]. However, in this study, the calibration of NDVI time series with phenological observations and the resulting threshold values alleviates some of the difficulties encountered for evergreen species when using other approaches. This calibration is specific to black spruce stands because different thresholds of NDVI could be estimated for other tree species of the boreal forest, mainly for deciduous species. We expect this model to be reliable for closed stands strongly dominated by black spruce. Overall, our results suggest that satellite NDVI may be used as a large-scale complement to field observations of bud phenology, and therefore, support the general applicability of satellite-based vegetation indices to estimate both the beginning and end of the growing season in boreal evergreen forests, as often defined by bud break and bud set dates.
4.2. Spatial and Temporal Changes of Bud Phenological Phases
The beginning of bud break (phase B1) appeared later in the northeastern regions, which are also closer to sea, resulting in a shorter duration of the overall bud break process compared with bud set. On average, bud break lasted 51 days across the study area, which covered approximately 5° in latitude. This trend confirms results from other studies; however, we extended our analysis to 5000 sites compared to a previous study that analyzed altitudinal and latitudinal gradients of xylem phenology at only six sites black spruce sites [49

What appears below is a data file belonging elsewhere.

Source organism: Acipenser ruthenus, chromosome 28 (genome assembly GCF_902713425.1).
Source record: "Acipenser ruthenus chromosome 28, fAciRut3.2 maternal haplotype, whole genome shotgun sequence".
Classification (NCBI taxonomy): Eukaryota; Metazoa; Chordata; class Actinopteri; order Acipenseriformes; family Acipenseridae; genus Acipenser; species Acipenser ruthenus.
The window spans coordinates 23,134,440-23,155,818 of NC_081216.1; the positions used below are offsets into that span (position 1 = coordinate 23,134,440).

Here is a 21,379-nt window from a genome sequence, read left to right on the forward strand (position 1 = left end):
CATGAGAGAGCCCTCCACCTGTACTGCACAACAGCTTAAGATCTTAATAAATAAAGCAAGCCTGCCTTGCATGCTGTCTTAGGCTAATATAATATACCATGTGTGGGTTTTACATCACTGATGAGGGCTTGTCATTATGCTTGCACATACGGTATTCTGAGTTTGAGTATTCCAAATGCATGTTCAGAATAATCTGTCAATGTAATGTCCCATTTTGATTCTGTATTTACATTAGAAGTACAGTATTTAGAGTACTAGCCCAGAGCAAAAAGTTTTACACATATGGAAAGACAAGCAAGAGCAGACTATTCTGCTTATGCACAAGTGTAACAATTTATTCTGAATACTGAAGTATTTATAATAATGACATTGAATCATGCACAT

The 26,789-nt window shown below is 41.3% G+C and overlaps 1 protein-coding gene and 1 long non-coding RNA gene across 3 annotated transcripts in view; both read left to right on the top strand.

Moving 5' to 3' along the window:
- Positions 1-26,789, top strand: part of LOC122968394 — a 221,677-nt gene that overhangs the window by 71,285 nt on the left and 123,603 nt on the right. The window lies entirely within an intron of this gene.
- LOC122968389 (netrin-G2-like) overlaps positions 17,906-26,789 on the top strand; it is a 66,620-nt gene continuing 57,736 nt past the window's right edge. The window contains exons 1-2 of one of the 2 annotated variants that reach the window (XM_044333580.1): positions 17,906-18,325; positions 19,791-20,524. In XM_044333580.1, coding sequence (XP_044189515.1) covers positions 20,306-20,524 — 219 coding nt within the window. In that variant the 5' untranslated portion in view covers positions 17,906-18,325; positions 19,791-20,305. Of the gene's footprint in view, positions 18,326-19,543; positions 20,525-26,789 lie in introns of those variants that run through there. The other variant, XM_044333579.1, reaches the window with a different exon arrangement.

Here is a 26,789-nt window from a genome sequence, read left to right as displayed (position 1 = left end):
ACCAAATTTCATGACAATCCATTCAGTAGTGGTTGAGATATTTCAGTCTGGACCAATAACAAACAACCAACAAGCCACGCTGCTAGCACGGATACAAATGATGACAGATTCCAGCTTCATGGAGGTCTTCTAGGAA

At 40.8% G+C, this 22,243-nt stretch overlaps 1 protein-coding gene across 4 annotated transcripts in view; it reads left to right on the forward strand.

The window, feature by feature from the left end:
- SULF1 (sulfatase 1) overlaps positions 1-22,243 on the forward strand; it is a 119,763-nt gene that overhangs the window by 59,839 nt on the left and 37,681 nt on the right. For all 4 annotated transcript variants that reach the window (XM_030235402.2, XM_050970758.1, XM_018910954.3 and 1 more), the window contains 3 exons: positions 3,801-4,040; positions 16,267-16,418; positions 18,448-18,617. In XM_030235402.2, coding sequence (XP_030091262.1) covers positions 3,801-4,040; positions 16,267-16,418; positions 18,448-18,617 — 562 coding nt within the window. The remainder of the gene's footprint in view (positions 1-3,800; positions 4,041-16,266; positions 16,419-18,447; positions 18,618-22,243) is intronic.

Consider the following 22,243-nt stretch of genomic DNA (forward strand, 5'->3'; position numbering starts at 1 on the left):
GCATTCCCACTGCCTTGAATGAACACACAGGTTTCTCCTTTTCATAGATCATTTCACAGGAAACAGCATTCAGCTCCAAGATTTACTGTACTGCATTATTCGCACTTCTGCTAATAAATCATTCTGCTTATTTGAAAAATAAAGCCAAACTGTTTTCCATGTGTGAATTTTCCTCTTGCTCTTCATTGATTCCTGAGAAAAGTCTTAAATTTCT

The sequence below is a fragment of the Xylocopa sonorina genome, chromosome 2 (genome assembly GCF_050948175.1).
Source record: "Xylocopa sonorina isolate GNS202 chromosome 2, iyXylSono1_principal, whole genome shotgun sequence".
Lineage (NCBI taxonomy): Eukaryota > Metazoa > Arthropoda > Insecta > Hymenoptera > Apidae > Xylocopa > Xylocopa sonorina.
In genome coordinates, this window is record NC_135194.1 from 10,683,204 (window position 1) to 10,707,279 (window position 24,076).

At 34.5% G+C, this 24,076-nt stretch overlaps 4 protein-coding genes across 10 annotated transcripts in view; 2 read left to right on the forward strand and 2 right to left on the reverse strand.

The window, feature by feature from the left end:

]. The timings of bud break were observed from the beginning of May to the end of June and are related to a number of factors, including the fulfilment of the requirement in winter chilling, the lengthening of photoperiod and warming in spring temperature [66
]. In contrast, bud set lasted longer, 87 days, and lacked a clear and constant spatial pattern. Bud set is an important phenological event and explains most of the variation in tree growth [68
], while the bud set in black spruce is a typical photoperiod-dependent process [70
]. In conifers, the cessation of shoot elongation and development of terminal buds indicates vegetative maturity. It therefore seems to result from exposure to the shortening days of late summer. During this time, the temperature remains warm so it could be a response to some endogenous signals triggered by the shortened photoperiod [66
]. Overall, satellite remote sensing offers the possibility of modeling phenology by recording spectral information at regular time intervals due to their wider coverage area and high temporal resolution [22
]. Our model utilized the potential of time series satellite data to provide the spatio-temporal patterns of bud phenology by calibrating NDVI across the Quebec region of Canada from 2009 to 2018. We expect that the presented calibration approach could be tested on a wider basis for other sites and tree species.